With a name like Emperor Norton’s Boozeland, how could we not add this to our list? This NKOTB by the team over at Mission-based dive bar du jour Benders has settled into the former Deco Lounge space quite nicely. Its endless offerings that include a spacious back patio, pool table, shuffle board, and, of course — booze, add up to the perfect rock-and-roll, no-frills city bar. We’ll be throwing a few back here, no questions asked.
Emperor Norton’s Boozeland, 510 Larkin Street (between Eddy and Turk streets); No phone.
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Photographed by Ashley Batz
Tradition is kind of a medley of it all — Irish pub, dive bar, speakeasy, and tiki joint. It taps all these elements to bring you a laid-back, vintage-feeling frontier in the thick of the Tenderloin that, yep, you guessed it, whips up craft cocktails like no other. Just pick your poison and we bet Tradition will adhere to it. Just a hop away from neighboring spots Bourbon & Branch and Rye, this spot is a top choice for beyond just the 9-to-5 set.
Tradition, 441 Jones Street (between O’Farrell and Antonio streets); 415-474-2284.
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Photographed by Ashley Batz
Renoir Hotel
You’re probably wondering….um, why the heck is this on here? Well, in case you weren't aware, this former sketchville hotel is getting a major makeover and we admittedly are chomping at the bit waiting for the Kelly Wearstler-designed revamp to be unveiled. It’s going to be good! The storied hotel is getting a full-on facelift from the Kor Group and we can’t wait to see it in all its finished glory. But, until then we’ll have to pass the sign in anticipation, as it's currently closed until next year. When it is all ready, you better believe this will be the hotel to see and be seen in S.F.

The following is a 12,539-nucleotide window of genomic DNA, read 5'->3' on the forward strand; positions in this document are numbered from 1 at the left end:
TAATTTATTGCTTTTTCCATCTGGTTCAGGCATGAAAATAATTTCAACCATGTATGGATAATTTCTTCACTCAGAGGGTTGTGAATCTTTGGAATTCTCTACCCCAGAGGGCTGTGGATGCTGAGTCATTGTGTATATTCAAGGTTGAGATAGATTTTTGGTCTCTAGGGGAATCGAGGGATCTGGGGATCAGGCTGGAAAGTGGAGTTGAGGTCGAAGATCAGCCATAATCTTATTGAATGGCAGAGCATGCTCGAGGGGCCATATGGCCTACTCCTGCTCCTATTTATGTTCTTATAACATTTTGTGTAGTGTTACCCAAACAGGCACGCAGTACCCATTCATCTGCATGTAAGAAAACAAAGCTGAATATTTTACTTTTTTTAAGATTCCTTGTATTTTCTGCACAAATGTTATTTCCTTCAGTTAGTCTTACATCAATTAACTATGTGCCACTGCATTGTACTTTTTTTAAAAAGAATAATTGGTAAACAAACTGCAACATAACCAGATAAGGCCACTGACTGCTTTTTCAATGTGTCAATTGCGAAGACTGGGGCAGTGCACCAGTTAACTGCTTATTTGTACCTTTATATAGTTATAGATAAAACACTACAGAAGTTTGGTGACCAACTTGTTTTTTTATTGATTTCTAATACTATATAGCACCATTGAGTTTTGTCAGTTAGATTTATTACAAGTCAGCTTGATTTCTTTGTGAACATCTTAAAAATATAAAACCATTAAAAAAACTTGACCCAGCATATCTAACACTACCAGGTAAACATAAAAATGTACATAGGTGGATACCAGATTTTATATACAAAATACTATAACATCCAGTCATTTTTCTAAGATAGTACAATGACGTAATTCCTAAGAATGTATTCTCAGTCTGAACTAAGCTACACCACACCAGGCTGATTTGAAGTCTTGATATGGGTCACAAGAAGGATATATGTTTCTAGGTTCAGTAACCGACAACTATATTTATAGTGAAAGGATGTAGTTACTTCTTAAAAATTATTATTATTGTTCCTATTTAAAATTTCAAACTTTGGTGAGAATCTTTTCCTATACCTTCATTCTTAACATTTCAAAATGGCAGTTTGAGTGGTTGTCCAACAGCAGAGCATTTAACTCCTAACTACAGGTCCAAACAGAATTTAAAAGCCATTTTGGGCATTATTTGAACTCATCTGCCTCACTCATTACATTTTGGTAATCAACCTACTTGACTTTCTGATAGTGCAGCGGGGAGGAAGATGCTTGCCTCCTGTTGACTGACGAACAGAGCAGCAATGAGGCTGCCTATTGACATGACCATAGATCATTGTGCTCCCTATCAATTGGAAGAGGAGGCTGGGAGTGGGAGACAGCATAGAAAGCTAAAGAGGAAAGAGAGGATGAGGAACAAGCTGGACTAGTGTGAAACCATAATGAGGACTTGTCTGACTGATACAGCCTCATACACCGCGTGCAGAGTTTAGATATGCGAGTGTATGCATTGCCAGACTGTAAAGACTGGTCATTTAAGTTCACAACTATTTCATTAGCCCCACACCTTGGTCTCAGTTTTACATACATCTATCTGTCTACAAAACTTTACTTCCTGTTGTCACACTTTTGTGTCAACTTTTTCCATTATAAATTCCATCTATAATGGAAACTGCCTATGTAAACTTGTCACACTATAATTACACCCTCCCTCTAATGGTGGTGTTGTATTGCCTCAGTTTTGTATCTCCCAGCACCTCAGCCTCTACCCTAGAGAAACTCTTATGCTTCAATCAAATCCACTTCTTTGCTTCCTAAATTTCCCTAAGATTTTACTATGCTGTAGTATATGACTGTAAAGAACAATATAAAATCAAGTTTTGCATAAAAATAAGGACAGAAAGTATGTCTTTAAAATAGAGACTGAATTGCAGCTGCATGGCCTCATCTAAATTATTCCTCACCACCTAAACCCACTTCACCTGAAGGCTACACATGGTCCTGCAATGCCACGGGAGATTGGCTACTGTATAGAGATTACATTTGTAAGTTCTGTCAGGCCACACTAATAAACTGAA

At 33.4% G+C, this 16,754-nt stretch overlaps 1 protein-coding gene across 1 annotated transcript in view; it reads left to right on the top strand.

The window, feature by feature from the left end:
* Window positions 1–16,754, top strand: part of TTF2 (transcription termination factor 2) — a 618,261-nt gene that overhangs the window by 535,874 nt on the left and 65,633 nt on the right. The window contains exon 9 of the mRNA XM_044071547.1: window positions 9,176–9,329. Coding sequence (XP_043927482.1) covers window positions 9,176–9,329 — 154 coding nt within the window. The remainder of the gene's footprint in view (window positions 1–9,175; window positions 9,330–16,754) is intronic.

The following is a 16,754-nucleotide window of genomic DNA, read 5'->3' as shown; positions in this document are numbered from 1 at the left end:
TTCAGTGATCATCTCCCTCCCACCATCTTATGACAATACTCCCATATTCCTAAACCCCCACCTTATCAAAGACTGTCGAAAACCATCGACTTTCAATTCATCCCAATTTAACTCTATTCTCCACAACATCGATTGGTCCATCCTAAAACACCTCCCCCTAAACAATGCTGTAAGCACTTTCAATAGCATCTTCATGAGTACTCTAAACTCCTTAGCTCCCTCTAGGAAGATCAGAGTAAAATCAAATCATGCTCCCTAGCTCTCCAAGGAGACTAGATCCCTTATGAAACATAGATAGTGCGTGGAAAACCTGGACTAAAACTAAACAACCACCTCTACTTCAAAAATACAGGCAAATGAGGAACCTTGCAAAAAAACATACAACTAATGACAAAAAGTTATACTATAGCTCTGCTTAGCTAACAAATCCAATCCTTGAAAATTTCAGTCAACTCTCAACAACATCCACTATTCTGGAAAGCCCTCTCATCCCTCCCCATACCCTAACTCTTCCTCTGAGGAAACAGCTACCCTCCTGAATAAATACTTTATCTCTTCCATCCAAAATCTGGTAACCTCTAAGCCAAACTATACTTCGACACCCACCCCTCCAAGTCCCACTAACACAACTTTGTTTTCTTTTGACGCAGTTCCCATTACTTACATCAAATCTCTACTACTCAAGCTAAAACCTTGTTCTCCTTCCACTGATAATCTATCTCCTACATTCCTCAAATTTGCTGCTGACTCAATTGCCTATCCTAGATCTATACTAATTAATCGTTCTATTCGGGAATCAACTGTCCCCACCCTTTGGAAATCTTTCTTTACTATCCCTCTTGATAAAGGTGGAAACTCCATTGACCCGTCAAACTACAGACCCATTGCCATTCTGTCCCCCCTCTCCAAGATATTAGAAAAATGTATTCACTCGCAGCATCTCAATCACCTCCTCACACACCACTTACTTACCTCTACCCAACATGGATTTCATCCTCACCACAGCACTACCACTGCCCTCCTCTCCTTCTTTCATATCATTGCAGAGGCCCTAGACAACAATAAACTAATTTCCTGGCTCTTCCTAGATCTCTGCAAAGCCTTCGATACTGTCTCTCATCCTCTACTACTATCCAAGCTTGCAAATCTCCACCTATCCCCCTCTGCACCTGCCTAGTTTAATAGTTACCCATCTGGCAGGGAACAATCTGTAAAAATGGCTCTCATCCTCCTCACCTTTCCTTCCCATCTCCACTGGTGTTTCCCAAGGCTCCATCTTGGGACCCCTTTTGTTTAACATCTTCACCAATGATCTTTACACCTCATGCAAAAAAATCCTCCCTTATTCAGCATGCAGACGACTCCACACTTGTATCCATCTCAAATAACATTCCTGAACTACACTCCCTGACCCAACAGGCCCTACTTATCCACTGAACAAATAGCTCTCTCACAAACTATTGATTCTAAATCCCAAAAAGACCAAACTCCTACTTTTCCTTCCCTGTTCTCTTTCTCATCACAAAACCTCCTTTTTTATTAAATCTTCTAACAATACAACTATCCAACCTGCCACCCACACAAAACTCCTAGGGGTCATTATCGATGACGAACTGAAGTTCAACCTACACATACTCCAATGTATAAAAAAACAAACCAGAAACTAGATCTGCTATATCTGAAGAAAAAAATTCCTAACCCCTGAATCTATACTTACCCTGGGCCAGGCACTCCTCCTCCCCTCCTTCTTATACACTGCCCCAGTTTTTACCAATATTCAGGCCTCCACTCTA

Renoir Hotel, 45 McAllister Street (between Jones and 7th streets); 415-626-5200.
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Photographed by Ashley Batz
Kayo Books
Flooded with hard-to-find paperbacks of the pulp-fiction variety, Kayo Books has long been a lit staple in this hood. Packed with collector’s items ranging from nostalgic detective novels to exotic mags from the ‘70s, this is every obscure-loving bookworm’s dream come true. But, even if you aren’t one to geek out over the vintage selection, it’s worth a peek inside. You won’t be disappointed by the precise — and subtle — organization of the place. Looking for the sex on the moon section? How about the Catholic guilt? It’s all there for you, just be sure to check the hours before strolling over — it’s only open Thursday through Saturday!
Kayo Books, 814 Post Street (between Leavenworth and Hyde streets); 415-749-0554.